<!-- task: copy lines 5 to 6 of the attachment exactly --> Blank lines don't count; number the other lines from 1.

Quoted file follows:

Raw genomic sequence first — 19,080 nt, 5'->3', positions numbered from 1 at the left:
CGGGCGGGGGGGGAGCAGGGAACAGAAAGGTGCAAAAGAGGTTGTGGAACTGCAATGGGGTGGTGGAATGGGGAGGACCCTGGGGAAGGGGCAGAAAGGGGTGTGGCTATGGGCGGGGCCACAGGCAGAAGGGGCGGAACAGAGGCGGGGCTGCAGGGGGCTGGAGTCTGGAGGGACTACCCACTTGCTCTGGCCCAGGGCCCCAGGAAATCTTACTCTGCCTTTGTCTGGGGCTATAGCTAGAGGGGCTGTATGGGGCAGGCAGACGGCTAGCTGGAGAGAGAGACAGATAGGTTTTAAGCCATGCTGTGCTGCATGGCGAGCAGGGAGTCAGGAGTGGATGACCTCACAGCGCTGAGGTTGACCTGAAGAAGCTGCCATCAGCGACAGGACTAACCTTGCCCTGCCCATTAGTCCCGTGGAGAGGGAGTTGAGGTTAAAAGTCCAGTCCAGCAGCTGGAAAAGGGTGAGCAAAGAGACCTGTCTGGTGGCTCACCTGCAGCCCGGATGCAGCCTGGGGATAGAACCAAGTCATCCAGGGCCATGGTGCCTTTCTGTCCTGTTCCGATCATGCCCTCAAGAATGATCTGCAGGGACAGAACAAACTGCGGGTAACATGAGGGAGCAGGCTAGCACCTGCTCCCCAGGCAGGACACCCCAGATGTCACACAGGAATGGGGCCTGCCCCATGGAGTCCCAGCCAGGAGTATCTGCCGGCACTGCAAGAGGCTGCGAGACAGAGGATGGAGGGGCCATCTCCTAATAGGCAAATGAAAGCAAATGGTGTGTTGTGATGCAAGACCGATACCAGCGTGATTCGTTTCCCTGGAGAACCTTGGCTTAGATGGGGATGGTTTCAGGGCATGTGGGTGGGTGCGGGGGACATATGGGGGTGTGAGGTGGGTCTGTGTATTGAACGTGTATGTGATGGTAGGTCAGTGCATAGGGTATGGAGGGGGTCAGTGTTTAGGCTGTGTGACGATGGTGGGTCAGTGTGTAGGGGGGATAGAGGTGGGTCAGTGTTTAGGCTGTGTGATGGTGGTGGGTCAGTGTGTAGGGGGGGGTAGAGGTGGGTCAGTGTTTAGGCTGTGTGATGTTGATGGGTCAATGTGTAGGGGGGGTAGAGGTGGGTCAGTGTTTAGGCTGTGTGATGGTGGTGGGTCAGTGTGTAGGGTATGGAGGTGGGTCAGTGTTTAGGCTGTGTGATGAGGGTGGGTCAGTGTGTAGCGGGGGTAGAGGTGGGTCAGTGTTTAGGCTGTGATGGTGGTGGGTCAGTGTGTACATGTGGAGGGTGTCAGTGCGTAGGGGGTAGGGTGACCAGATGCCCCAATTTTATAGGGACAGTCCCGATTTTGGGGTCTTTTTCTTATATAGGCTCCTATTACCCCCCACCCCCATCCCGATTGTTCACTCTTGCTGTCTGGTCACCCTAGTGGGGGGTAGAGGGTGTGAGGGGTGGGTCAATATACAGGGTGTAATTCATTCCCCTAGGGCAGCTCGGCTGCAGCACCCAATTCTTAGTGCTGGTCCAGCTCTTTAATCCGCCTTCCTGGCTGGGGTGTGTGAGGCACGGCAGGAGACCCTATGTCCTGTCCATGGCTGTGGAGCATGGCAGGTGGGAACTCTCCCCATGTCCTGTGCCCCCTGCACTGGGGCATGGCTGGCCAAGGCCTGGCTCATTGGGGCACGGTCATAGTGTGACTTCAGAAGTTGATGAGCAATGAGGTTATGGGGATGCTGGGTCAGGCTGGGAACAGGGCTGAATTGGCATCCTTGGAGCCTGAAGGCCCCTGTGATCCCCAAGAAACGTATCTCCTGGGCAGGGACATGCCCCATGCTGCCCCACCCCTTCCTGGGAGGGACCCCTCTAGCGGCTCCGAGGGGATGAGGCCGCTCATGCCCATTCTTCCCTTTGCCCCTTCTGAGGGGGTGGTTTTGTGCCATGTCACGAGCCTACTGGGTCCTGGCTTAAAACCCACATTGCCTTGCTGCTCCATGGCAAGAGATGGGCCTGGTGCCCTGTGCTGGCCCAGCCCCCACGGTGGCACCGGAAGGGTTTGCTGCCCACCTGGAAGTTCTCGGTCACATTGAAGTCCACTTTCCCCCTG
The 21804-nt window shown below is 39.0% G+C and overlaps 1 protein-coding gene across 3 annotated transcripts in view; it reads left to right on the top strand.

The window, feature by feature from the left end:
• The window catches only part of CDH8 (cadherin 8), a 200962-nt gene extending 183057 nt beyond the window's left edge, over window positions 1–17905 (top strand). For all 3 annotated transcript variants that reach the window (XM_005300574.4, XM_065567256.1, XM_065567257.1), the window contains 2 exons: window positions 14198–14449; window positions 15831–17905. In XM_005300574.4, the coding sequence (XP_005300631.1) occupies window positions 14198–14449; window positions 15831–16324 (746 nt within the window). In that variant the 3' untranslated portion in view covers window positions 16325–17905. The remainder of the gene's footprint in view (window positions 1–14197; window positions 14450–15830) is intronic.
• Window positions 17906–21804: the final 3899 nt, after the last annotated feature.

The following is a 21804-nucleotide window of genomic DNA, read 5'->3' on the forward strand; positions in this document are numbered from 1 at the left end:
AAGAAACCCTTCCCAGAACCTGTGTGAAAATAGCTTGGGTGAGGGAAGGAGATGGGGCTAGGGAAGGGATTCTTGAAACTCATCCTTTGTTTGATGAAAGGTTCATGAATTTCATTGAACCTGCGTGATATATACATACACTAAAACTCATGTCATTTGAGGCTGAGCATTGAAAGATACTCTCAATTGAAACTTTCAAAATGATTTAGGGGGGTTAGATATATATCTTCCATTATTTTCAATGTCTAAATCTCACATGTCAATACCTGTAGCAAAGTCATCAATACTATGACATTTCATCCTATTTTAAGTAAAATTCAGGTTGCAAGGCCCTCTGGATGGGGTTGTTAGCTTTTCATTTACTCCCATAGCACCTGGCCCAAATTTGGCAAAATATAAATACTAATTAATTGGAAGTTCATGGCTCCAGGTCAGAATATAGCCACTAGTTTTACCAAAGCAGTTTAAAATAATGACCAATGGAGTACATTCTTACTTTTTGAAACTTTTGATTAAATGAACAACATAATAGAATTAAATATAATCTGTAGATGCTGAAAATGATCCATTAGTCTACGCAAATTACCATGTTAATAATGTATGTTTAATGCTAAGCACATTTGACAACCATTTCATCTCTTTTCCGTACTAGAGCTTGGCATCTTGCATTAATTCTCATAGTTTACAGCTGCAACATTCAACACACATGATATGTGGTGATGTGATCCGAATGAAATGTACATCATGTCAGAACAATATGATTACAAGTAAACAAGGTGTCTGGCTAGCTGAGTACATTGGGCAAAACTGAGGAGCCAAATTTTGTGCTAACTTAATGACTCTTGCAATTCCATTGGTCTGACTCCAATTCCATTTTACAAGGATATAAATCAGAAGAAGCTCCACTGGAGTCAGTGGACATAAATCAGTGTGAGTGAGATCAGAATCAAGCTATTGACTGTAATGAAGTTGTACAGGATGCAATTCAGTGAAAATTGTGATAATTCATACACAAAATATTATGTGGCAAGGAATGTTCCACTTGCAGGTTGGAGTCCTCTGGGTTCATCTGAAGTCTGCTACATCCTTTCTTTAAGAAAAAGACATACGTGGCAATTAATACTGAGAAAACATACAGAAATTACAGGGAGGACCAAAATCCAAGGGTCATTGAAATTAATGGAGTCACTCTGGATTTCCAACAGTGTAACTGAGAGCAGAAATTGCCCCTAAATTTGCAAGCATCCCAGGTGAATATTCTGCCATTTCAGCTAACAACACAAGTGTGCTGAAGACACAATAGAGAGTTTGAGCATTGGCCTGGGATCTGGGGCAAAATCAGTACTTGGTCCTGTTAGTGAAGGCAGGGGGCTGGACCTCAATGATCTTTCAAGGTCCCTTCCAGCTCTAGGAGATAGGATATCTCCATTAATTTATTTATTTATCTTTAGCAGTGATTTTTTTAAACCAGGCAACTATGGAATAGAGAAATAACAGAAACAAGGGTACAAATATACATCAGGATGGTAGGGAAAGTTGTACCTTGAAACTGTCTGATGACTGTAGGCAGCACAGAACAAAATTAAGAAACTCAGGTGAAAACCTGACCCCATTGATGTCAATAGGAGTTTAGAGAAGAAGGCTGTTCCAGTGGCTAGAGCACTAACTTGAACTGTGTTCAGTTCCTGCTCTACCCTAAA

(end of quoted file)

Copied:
• The window catches only part of CDH8 (cadherin 8), a 200962-nt gene extending 183057 nt beyond the window's left edge, over window positions 1–17905 (top strand). For all 3 annotated transcript variants that reach the window (XM_005300574.4, XM_065567256.1, XM_065567257.1), the window contains 2 exons: window positions 14198–14449; window positions 15831–17905. In XM_005300574.4, the coding sequence (XP_005300631.1) occupies window positions 14198–14449; window positions 15831–16324 (746 nt within the window). In that variant the 3' untranslated portion in view covers window positions 16325–17905. The remainder of the gene's footprint in view (window positions 1–14197; window positions 14450–15830) is intronic.
• Window positions 17906–21804: the final 3899 nt, after the last annotated feature.